- Australian PM says confident of position of MH370's black box
- Australian PM confident signals are from missing plane's black box
- Venezuela's Maduro and opposition talk as death toll hits 40
Posted: 10 Apr 2014 09:25 PM PDT
SHANGHAI (Reuters) - Australian Prime Minister Tony Abbott said on Friday that searchers were confident they knew the position of the black box flight recorder from a missing Malaysian airliner, but cautioned this was not the same as recovering wreckage.
"We are confident that we know the position of the black box flight recorder to within some kilometres (miles)," he said in a speech in the Chinese commercial capital Shanghai.
"Still, confidence in the approximate position of the black box is not the same as recovering wreckage from almost four and a half kilometres beneath the sea or finally determining all that happened on the flight."
Malaysia Airlines MASM.KL Flight MH370, carrying 227 passengers and 12 crew, vanished on March 8 and is believed to have flown thousands of kilometres off its Kuala Lumpur-to-Beijing route and into the Indian Ocean.
(Reporting by John Ruwitch; Writing by Ben Blanchard; Editing by Michael Perry)
Posted: 10 Apr 2014 08:55 PM PDT
PERTH/SHANGHAI (Reuters) - The international effort to find a missing Malaysian jetliner was zeroing on a small patch of the Indian Ocean on Friday, but Australia's prime minister warned the signal from what is believed to be the plane's black box was fading.
The Australian agency overseeing the search said it would use some of the most sophisticated resources at its disposal on the small search area after a new acoustic signal, that could be from the plane's black box recorders, was detected on Thursday.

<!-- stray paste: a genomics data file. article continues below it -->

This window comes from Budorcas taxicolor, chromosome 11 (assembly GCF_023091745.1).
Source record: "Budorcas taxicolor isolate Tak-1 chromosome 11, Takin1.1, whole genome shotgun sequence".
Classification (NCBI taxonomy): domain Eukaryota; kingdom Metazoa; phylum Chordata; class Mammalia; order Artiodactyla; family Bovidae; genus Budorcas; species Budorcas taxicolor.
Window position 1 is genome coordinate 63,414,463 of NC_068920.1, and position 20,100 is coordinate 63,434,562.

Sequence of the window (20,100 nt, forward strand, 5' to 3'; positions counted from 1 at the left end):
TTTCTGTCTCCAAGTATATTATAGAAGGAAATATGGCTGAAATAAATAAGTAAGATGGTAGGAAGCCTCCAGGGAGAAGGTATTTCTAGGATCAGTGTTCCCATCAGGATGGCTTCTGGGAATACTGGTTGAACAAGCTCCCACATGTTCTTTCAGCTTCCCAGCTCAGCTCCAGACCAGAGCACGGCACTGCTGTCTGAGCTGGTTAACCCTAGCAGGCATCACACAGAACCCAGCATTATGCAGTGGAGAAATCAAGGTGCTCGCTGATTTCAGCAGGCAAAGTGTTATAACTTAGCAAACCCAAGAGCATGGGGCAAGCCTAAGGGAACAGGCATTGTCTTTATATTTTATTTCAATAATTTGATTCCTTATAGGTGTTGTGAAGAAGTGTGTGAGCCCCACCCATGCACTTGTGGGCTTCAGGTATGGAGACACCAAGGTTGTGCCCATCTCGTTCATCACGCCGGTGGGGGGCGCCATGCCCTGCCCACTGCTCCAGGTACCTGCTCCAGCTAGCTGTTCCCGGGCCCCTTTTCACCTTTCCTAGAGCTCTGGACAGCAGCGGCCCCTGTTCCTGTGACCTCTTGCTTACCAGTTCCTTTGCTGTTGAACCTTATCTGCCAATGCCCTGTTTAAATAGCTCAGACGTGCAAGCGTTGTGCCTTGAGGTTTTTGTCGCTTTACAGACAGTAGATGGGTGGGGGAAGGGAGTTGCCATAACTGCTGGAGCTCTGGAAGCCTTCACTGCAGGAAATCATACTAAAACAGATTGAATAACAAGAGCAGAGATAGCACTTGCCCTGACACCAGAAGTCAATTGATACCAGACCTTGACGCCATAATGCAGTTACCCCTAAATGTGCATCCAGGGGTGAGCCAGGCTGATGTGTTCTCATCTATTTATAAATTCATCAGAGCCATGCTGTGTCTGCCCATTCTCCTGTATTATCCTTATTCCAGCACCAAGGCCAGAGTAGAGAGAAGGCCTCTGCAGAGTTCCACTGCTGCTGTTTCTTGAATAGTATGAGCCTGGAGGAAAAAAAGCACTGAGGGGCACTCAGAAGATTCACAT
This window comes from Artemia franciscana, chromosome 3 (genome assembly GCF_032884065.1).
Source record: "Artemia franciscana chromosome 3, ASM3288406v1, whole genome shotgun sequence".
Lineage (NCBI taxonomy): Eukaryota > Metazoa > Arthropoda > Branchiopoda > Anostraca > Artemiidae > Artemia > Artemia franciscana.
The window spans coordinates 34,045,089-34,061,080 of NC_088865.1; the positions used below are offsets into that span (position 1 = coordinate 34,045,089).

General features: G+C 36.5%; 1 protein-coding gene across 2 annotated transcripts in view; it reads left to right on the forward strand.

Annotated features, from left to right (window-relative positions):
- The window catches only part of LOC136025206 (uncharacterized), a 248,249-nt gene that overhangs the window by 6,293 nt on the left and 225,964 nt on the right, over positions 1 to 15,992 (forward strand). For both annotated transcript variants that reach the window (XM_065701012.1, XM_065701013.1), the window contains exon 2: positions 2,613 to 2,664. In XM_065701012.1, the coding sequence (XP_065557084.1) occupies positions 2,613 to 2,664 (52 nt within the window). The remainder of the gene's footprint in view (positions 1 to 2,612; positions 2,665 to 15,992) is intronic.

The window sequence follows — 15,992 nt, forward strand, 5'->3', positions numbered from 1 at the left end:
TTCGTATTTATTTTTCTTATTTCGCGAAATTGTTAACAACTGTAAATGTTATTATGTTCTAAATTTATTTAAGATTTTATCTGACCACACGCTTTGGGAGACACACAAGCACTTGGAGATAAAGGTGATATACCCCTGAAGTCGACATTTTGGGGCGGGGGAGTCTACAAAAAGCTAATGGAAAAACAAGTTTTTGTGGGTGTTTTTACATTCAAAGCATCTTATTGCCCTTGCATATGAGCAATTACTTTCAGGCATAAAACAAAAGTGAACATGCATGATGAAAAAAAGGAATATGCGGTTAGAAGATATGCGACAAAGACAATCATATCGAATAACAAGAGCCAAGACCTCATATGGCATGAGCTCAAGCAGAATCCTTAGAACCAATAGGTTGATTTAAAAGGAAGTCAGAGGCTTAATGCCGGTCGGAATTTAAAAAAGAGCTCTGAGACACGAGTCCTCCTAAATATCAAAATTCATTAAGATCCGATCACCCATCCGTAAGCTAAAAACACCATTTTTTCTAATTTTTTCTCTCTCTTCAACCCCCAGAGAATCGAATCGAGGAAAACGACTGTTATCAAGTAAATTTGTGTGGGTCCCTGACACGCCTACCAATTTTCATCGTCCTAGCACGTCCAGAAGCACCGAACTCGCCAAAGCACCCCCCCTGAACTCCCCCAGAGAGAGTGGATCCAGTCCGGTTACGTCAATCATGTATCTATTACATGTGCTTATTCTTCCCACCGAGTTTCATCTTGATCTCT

Australian Prime Minister Tony Abbott said that he was confident that the latest signal, which was captured by a listening device buoy, indicated that the search was focused on the correct area.
"We have very much narrowed down the search area and we are very confident that the signals that we are detecting are from the black box on MH370," Abbott told reporters in Shanghai.
The latest ping seems to lend credence to four previous "pings" detected by a U.S. Navy "Towed Pinger Locator" (TPL) towed by Australia's Ocean Shield vessel.
The mystery of Malaysia Airlines Flight MH370, which disappeared more than a month ago, has sparked the most expensive search and rescue operation in aviation history.
The black boxes record cockpit data and may provide answers about what happened to the plane, which was carrying 227 passengers and 12 crew when it vanished on March 8 and flew thousands of kilometres off its Kuala Lumpur-to-Beijing route.
But the batteries in the black boxes have already reached the end of their 30-day expected life, making efforts to swiftly locate them on the murky ocean floor all the more critical, Abbott said.
"We are now getting to the stage where the signal from what we are very confident is the black box is starting to fade and we are hoping to get as much information as we can before the signal finally expires," he said.
Search efforts are now focused on three areas.
Aircraft and ships are combing over two large search zones, some 2,390 km (1,485 miles) northwest of Perth, for possible floating debris related to the crash.
But it is the much smaller search zone, just 600 sq km (232 sq miles, located about 1,670 km (1038 miles) northwest of Perth that has generated fresh optimism.
The smaller zone is near where the Ocean Shield picked up the acoustic signals and where dozens of sonobuoys capable of transmitting data to search aircraft via radio signals were dropped on Wednesday.
But experts say the process of teasing out the signals from the cacophony of background noise in the sea is a slow and exhausting process.
An autonomous underwater vehicle named Bluefin-21 is onboard the Ocean Shield and could be deployed to look for wreckage on the sea floor once a final search area has been identified.
(Editing by Michael Perry)
Posted: 10 Apr 2014 08:25 PM PDT